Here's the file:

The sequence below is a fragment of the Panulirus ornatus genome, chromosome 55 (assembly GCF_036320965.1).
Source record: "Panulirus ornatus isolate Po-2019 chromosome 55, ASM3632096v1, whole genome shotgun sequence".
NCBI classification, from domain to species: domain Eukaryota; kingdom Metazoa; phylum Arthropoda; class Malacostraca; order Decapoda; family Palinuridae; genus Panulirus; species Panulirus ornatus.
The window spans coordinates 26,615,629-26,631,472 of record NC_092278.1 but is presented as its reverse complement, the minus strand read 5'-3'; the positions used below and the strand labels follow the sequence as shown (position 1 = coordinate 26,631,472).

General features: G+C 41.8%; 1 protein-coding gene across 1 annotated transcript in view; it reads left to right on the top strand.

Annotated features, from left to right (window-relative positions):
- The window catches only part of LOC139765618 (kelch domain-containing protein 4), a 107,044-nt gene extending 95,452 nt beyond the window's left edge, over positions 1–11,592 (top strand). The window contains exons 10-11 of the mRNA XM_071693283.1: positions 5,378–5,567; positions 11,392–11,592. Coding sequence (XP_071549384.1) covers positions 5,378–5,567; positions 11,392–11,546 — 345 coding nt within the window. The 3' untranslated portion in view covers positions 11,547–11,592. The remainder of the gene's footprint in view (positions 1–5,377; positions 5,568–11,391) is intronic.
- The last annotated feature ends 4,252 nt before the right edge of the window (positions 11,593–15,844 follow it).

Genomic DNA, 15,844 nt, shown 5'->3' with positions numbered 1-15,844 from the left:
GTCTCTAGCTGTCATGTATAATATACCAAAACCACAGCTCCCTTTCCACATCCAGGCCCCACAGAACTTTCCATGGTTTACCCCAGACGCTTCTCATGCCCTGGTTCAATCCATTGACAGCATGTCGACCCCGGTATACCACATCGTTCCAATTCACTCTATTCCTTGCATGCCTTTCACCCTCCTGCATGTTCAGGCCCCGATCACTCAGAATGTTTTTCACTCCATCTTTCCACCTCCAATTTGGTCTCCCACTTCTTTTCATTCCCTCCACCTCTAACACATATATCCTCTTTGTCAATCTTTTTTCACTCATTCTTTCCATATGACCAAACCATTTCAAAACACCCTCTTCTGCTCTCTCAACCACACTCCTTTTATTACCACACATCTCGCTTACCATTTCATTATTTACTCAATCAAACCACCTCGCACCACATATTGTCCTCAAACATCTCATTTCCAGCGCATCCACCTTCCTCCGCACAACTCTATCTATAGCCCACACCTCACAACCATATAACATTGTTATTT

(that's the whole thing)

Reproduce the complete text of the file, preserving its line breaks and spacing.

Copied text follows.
The sequence below is a fragment of the Panulirus ornatus genome, chromosome 55 (assembly GCF_036320965.1).
Source record: "Panulirus ornatus isolate Po-2019 chromosome 55, ASM3632096v1, whole genome shotgun sequence".
NCBI classification, from domain to species: domain Eukaryota; kingdom Metazoa; phylum Arthropoda; class Malacostraca; order Decapoda; family Palinuridae; genus Panulirus; species Panulirus ornatus.
The window spans coordinates 26,615,629-26,631,472 of record NC_092278.1 but is presented as its reverse complement, the minus strand read 5'-3'; the positions used below and the strand labels follow the sequence as shown (position 1 = coordinate 26,631,472).

General features: G+C 41.8%; 1 protein-coding gene across 1 annotated transcript in view; it reads left to right on the top strand.

Annotated features, from left to right (window-relative positions):
- The window catches only part of LOC139765618 (kelch domain-containing protein 4), a 107,044-nt gene extending 95,452 nt beyond the window's left edge, over positions 1–11,592 (top strand). The window contains exons 10-11 of the mRNA XM_071693283.1: positions 5,378–5,567; positions 11,392–11,592. Coding sequence (XP_071549384.1) covers positions 5,378–5,567; positions 11,392–11,546 — 345 coding nt within the window. The 3' untranslated portion in view covers positions 11,547–11,592. The remainder of the gene's footprint in view (positions 1–5,377; positions 5,568–11,391) is intronic.
- The last annotated feature ends 4,252 nt before the right edge of the window (positions 11,593–15,844 follow it).

Genomic DNA, 15,844 nt, shown 5'->3' with positions numbered 1-15,844 from the left:
GTCTCTAGCTGTCATGTATAATATACCAAAACCACAGCTCCCTTTCCACATCCAGGCCCCACAGAACTTTCCATGGTTTACCCCAGACGCTTCTCATGCCCTGGTTCAATCCATTGACAGCATGTCGACCCCGGTATACCACATCGTTCCAATTCACTCTATTCCTTGCATGCCTTTCACCCTCCTGCATGTTCAGGCCCCGATCACTCAGAATGTTTTTCACTCCATCTTTCCACCTCCAATTTGGTCTCCCACTTCTTTTCATTCCCTCCACCTCTAACACATATATCCTCTTTGTCAATCTTTTTTCACTCATTCTTTCCATATGACCAAACCATTTCAAAACACCCTCTTCTGCTCTCTCAACCACACTCCTTTTATTACCACACATCTCGCTTACCATTTCATTATTTACTCAATCAAACCACCTCGCACCACATATTGTCCTCAAACATCTCATTTCCAGCGCATCCACCTTCCTCCGCACAACTCTATCTATAGCCCACACCTCACAACCATATAACATTGTTATTT